As I write this column, I’m returning from the most recent Collision Industry Conference (CIC) in Oklahoma City. If you haven’t yet taken the opportunity to attend a CIC meeting, I encourage you to make the time to get to one. All of the attendees are members of the collision repair industry, including repairers like you, who are trying to make the industry better for all. The meetings move around the country, so I urge you to visit www.ciclink.com, review the schedule and take one in when one comes to your region.
One of the subjects at this latest CIC was data. It has been a few years since I was involved in the IT community, and I must admit I haven’t spent a lot of time thinking about data. I’m afraid that’s probably the case with many of us. You see, that’s the thing about data: it’s always there behind the scenes and just keeps piling up. It does nothing by itself unless someone starts to look at it and make it available to someone else.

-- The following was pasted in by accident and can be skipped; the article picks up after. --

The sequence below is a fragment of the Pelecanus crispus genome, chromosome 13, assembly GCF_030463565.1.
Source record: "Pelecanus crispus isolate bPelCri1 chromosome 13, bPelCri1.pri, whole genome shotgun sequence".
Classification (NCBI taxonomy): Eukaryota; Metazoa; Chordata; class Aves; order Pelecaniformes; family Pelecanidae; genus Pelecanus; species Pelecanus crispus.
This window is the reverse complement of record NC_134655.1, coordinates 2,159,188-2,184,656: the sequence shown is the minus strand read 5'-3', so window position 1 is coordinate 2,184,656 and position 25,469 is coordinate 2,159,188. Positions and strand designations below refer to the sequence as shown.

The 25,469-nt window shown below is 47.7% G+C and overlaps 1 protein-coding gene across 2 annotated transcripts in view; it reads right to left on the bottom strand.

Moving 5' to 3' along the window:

Therein lies the issue. Today, much of the industry data is flying around and being looked at by many individuals and/or groups. Just looking at data by itself doesn’t really cause any concerns. Data only becomes dangerous when someone either aggregates it or manipulates it to interpret it their own way and build business cases or, worse yet, business policies from it.
Data can become corrupt or deceiving when it’s improperly combined or divided. Using this corrupt data to drive business initiatives that contribute to bottom-line profit can be damaging to the industry. This can happen at any level in the industry, and everyone needs to keep a watchful eye on this issue.
Data is an important part of running each of our businesses and can be an excellent tool to watch for trends and use as a comparison to improve our efficiencies. It’s essential that we all share our data so the industry can grow and recognize trends. But each of us needs to be careful about where our data is going. Only release your data to trusted partners, and always know the terms by which you’re agreeing to release that data. This is easier said than done, but it’s our responsibility to ask and be vigilant. If we all keep an eye on it, our data will be more valuable and safe for all of us.
I hope to see you at a future CIC near you.